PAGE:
Dry Prairie Preconstruction Activities Ramp Up in Valley County - April 2009
The recently signed Water Buy Sell Agreement between Dry Prairie and MARCO allows a temporary water source to supply the Phase I Project. “It is with great appreciation that we say thank you to MARCO for allowing the use of their water system to supply our project in Valley County,” stated Marvin Tarum, Dry Prairie Board Chairman from the Opheim area.
Bid advertisements for the project are anticipated to begin in May 2009 with a construction start in late June. The project should be completed during 2009. Presently the Bureau of Reclamation and MT Department of Environmental Quality are reviewing the Valley County Plans and Specifications to ensure adherence to quality design and construction standards.
Dry Prairie Staff is presently acquiring about 330 easements for the routing of 100 miles of pipeline included in the Phase I Project. Nearly two thirds of those easements have been received. It is not too late to sign up for water service if you are a landowner in the areas listed on the map. Simply call the Dry Prairie offices for additional information about being a customer.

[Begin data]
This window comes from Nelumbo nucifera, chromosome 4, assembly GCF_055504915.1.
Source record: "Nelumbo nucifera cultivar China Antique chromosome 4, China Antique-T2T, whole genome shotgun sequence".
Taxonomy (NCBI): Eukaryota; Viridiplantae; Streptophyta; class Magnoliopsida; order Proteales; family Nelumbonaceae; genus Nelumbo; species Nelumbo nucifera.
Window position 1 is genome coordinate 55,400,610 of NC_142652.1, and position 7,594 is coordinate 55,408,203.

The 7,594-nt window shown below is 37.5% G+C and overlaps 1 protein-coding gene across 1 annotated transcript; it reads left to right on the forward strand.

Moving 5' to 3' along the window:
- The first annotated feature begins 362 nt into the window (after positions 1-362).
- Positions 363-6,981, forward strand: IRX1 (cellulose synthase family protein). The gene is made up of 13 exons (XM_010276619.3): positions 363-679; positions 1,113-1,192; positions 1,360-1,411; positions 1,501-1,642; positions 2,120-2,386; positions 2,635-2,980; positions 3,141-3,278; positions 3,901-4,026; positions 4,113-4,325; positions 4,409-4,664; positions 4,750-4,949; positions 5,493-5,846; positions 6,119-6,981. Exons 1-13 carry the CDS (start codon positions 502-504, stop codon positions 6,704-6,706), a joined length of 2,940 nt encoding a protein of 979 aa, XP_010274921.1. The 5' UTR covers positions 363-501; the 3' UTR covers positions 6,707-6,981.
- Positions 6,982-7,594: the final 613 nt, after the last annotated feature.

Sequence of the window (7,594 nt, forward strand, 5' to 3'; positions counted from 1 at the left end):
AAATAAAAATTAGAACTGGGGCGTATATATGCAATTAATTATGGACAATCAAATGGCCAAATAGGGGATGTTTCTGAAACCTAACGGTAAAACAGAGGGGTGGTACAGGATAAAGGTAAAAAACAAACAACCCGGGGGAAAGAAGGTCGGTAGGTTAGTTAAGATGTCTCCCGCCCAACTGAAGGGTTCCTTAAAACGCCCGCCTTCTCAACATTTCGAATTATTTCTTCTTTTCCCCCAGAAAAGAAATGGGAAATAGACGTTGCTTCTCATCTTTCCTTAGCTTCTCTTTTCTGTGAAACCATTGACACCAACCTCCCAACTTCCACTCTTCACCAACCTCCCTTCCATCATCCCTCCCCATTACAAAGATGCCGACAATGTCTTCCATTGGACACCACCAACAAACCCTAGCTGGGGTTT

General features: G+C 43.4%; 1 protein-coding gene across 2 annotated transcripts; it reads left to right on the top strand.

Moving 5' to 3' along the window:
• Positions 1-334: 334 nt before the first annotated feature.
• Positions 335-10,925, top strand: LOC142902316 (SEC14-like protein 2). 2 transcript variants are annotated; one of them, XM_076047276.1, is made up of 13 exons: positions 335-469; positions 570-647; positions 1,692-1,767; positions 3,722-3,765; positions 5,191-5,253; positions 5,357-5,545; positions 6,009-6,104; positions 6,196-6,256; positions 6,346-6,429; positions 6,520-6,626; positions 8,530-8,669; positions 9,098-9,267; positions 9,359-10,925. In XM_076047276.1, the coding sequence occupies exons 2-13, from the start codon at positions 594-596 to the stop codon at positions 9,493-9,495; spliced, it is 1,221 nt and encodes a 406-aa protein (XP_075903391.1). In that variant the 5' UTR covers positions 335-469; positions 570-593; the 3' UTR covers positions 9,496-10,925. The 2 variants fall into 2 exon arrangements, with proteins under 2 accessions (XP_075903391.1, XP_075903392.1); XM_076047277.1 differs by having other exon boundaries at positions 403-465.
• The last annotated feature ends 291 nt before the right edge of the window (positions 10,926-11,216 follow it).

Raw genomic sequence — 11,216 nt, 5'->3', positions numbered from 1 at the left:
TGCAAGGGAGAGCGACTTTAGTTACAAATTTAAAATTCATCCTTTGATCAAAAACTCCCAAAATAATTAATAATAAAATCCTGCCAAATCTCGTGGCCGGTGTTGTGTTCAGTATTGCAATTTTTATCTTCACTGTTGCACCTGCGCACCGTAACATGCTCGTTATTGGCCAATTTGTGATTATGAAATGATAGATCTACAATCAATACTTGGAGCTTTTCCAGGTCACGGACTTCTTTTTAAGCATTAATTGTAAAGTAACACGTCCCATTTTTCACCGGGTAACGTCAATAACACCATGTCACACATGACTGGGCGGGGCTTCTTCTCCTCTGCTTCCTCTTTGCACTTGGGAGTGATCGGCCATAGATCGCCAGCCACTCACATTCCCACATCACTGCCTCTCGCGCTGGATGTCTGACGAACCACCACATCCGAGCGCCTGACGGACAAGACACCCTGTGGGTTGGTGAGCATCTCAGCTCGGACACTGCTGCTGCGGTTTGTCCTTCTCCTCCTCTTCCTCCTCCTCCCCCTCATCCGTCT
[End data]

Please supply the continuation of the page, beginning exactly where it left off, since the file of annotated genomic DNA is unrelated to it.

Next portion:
Working Together...To Bring Water to Fort Kipp- March 2008
The MR&I Project and Dry Prairie are working together on a plan to supply water to Fort Kipp in 2009. The Culbertson water system would supply the water through Dry Prairie’s system on an interim basis. A pipeline would be built from Culbertson to Fort Kipp that will supply water to the community along with about 30 rural homes near the pipeline route. Fort Kipp’s water is of very poor quality. “We are encouraged that by working together we can address the water needs of Fort Kipp in the near future” stated Tom Escarcega, MR&I Director. When the MR&I Water Treatment Plant is operational and the pipelines are built, the community of Fort Kipp will begin receiving water from the MR&I source instead of Dry Prairie.